“I do believe, deep in my heart, that there is nothing flexo can’t do!” exclaimed Steve Smiley of SmileyColor & Associates LLC, the chair of Forum 2019‘s second session, titled Best Print Technology on the Planet.
A Look Back at Forum 2012
Steve opened with a look back at Forum 2012 and Project FOG, where different print processes were compared and the conclusion reached was that quality was no longer a differentiator between flexo and offset and gravure. He offered a lengthy list of other benefits:
- Great solids – Best of all printing types
- Higher chroma – Prints largest gamut
- Better stability – Consistency
- Fine detail – Very finest detail (we print electronics)
- Inline workflows – Finish in line and deliver package
- Most any substrates – Equal to gravure
- Help other processes to meet requirements – Coatings
- Cost efficiencies – Still most efficient way of printing
Smiley spoke about the mission of the Brand Owners Council and the creation of an ISO Standard designed to make printers more successful. ISO 19303-1 defines packaging workflows, instruments and responsibilities for the packaging supply chain. “Print the same—That’s all we want you to do!” Smiley said of the ultimate brand owner request aimed at printer partners.
The Panelists and the Speakers
The video panel included Brigitte Bisson, graphics development scientist, C.P.P. at Just Born; Michael John, design operations print quality manager at 3M Co; Barry Sanel, senior graphics services manager, supply at Diageo North America; Kevin Chop, principal packaging graphics director Innovation R&D at Diageo North America and Karen Daniels, graphic production manager at Basic American Foods.
Asking those brand owners questions covering direct print corrugated, modern print technologies, color management and more was a selection of Forum 2019 session chairs that included Geoff Roznak, Great Northern Corp; Doug Weiss, Kodak; Amy Jungerberg, Inland Packaging; Jason Cagle, MacDermid Graphics Solutions; Zachery Blackburn, Central Piedmont Community College and Keith Nagle, Phoseon Technology.
Questions and Answers
Roznak: When a consumer products company considers moving a primary package, or a display from lithography to direct print flexography, what is the “current state” expectation on what level of quality and color that can be achieved?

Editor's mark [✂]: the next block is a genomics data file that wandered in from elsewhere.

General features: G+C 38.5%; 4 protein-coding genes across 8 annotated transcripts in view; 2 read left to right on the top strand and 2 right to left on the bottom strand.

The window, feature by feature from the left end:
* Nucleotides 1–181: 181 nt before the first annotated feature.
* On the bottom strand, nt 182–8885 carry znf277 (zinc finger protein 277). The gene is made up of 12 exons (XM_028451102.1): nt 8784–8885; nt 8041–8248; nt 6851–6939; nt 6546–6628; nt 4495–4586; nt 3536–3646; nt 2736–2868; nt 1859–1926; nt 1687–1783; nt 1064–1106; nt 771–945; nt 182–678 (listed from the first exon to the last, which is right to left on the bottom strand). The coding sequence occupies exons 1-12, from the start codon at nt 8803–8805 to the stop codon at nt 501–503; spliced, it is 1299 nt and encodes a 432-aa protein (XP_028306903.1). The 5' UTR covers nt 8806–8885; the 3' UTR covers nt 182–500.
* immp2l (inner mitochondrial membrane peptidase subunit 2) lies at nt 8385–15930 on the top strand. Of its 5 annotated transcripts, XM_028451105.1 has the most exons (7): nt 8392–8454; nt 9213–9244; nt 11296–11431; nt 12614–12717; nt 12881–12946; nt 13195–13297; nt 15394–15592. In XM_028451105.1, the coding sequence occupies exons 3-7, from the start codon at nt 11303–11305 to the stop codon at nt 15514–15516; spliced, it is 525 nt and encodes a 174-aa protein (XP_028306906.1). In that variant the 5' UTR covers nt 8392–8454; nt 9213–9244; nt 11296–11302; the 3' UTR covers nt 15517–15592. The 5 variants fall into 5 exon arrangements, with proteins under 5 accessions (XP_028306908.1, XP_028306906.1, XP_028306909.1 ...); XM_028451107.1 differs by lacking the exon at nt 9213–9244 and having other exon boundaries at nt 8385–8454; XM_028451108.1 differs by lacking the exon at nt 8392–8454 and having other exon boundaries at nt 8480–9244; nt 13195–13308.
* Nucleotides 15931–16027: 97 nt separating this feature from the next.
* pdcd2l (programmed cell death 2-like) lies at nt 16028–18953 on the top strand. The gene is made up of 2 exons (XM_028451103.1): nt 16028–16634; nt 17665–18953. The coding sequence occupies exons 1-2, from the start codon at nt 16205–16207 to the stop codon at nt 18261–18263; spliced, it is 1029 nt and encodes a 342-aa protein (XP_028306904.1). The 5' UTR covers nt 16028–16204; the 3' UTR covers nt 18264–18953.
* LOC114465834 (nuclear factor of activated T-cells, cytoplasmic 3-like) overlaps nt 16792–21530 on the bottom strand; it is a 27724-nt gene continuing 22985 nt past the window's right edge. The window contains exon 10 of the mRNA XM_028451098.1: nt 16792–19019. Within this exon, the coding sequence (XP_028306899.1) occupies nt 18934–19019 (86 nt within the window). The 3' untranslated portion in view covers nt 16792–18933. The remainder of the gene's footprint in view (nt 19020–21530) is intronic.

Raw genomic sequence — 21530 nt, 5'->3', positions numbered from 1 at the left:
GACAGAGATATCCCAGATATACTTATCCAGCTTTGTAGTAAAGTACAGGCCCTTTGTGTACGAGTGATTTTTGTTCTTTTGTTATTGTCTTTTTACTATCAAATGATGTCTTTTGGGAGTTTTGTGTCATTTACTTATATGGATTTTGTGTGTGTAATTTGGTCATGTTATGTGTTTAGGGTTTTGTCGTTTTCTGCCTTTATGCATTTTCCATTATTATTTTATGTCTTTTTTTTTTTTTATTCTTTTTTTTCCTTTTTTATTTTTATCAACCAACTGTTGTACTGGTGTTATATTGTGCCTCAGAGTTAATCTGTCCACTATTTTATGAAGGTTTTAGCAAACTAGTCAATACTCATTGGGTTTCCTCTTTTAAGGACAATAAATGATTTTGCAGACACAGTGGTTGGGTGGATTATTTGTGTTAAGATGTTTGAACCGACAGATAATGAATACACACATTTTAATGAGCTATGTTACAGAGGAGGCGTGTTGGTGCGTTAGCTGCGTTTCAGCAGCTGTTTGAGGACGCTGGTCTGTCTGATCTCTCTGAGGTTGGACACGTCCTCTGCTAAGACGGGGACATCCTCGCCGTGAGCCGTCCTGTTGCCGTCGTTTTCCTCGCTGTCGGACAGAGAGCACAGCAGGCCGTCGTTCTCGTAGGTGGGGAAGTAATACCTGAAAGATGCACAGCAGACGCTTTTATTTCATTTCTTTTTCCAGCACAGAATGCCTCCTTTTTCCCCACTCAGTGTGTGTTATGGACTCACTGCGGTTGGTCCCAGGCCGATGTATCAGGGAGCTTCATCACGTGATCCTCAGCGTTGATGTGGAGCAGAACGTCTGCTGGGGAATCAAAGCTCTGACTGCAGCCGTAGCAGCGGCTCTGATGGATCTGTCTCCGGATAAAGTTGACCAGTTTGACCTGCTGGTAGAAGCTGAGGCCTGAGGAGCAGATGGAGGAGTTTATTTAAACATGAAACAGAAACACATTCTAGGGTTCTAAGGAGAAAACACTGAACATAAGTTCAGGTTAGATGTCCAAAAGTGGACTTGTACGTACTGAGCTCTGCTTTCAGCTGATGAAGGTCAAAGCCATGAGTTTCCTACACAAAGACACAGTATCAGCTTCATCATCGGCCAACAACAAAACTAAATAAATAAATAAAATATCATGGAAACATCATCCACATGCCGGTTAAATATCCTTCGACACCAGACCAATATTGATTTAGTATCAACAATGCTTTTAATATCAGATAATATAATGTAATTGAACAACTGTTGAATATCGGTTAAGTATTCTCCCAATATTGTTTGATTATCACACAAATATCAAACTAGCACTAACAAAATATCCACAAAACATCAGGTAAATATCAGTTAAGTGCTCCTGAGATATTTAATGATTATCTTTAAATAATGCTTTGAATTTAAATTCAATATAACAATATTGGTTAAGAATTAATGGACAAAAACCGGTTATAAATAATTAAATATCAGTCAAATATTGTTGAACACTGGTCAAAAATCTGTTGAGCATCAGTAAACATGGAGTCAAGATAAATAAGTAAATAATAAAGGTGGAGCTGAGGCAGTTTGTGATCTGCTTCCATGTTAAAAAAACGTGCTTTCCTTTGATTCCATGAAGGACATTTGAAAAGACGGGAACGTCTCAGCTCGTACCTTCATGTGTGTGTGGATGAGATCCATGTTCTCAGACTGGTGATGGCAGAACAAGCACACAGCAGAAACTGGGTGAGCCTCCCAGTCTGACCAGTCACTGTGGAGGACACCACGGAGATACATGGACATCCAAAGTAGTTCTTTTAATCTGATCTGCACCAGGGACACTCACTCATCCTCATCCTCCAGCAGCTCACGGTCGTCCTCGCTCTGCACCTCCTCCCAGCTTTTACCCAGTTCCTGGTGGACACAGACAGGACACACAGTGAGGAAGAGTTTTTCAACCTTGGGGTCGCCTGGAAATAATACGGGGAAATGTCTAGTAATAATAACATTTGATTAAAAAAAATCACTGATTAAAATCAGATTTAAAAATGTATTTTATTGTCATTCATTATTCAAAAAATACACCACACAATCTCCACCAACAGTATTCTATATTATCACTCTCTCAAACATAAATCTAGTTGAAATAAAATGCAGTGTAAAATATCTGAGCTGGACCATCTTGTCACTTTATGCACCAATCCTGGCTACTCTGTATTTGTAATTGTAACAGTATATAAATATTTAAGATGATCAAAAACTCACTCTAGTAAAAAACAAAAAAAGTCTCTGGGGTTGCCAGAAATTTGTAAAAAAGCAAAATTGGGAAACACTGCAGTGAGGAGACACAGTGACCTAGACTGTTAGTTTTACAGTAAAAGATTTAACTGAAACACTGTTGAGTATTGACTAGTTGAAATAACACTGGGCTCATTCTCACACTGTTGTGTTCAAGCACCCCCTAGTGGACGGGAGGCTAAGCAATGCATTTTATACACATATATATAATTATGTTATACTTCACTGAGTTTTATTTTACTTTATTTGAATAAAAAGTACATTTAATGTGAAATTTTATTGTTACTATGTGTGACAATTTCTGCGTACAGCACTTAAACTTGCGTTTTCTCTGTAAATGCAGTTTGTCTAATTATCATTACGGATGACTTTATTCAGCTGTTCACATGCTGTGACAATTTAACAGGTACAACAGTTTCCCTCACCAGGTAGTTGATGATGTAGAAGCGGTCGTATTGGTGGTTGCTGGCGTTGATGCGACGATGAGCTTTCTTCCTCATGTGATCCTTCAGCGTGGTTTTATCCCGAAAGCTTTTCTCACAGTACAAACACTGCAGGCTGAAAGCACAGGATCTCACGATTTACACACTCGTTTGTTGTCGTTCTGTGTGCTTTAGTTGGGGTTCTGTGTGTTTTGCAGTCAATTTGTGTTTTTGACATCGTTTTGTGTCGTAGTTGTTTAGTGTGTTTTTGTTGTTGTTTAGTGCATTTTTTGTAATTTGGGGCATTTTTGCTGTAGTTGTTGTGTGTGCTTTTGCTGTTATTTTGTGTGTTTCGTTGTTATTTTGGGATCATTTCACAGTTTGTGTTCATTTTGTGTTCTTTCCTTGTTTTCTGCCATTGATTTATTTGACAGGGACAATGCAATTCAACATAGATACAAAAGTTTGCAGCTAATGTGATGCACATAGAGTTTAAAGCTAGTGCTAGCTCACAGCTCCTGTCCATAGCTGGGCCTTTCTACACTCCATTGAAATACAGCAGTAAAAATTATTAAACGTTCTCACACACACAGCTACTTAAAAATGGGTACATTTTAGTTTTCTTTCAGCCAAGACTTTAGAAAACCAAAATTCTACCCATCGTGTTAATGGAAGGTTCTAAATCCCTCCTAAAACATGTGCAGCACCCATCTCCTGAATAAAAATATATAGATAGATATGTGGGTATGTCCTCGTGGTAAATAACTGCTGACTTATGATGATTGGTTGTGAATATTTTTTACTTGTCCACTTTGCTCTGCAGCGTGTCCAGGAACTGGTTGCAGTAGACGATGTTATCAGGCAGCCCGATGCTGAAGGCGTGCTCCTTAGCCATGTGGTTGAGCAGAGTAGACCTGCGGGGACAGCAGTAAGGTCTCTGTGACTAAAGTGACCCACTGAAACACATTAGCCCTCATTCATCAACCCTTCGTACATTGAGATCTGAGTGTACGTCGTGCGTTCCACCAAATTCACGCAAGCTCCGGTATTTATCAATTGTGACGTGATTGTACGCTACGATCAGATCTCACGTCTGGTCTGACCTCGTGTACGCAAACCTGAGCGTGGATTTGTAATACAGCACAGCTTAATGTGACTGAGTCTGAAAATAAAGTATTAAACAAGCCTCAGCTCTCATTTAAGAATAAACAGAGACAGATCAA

Brand owners’ said the print standard should be what was created originally, looking exactly the same, and that now, often consumers and even those working in marketing cannot see the differences between lithography and flexography.
Roznak: After investigating the potential of flexography direct print on corrugated, have those expectations changed?
Brand owners’ answers varied, with some believing the quality levels still have room to grow and others saying they were meeting or exceeding expectations.
Roznak: If you have run projects with flexography direct print corrugated, how well have your expectations been met, and can you give us any feedback on customer response?
Brand owners’ answers again varied. Some pointed to color variation and inability to hit PMS colors, while others said as much as 90 percent of jobs enticing positive feedback.
Weiss: Would you utilize the new higher linescreens and enhanced screening techniques for improved print and better print contrast to improve your shelf impact?
Daniels: “We use about 150 lpi and it seems to work.”
Bisson: “Yes, the closer you get to offset, the better it stands out on shelf.”
Sanel: “If your aniloxes can support it and doesn’t create any moiré, then yes.”
Weiss: There are new techniques for improved micro lens array and lenticular effects that utilize thinner, more flexible and lower-cost lenses, or even no lenses at all. Could you utilize this to excite your consumers?
Daniels: “I think it could, potentially. I presented lenticular to my marketers, but cost was always the deterrent.”
Sanel: “Lenticular effects are not something typically called upon in the spirits market, but if it’s called for, then sure.”
Chop: “As long as [the issues] can be controlled, I think there’s a great place in the future for lenticular. I’m just waiting for the time to come around.”
Weiss: The new indiscernible product coding that is embedded in the packaging graphics provides better supply chain capabilities and end user links to information without taking up valuable geography on the package with unsightly bar codes or QR Codes. Will you incorporate these new tools into your packaging?
Daniels: “The bar code takes up real estate that we don’t have on smaller packages.”
Bisson: “We’re very sensitive to the bottom line.”
Sanel: “Coding that doesn’t affect the look and feel of a pack is something that’s close to my heart. If it creates an opportunity to further interact with our packaging, it’s a great thing to have.”
Weiss: Can you see incorporating printed onboard lighting effects that will cause consumers to touch packaging as a solution for your brand?
Bisson: “I’m not aware of this technology but I am looking forward to learning more about it.”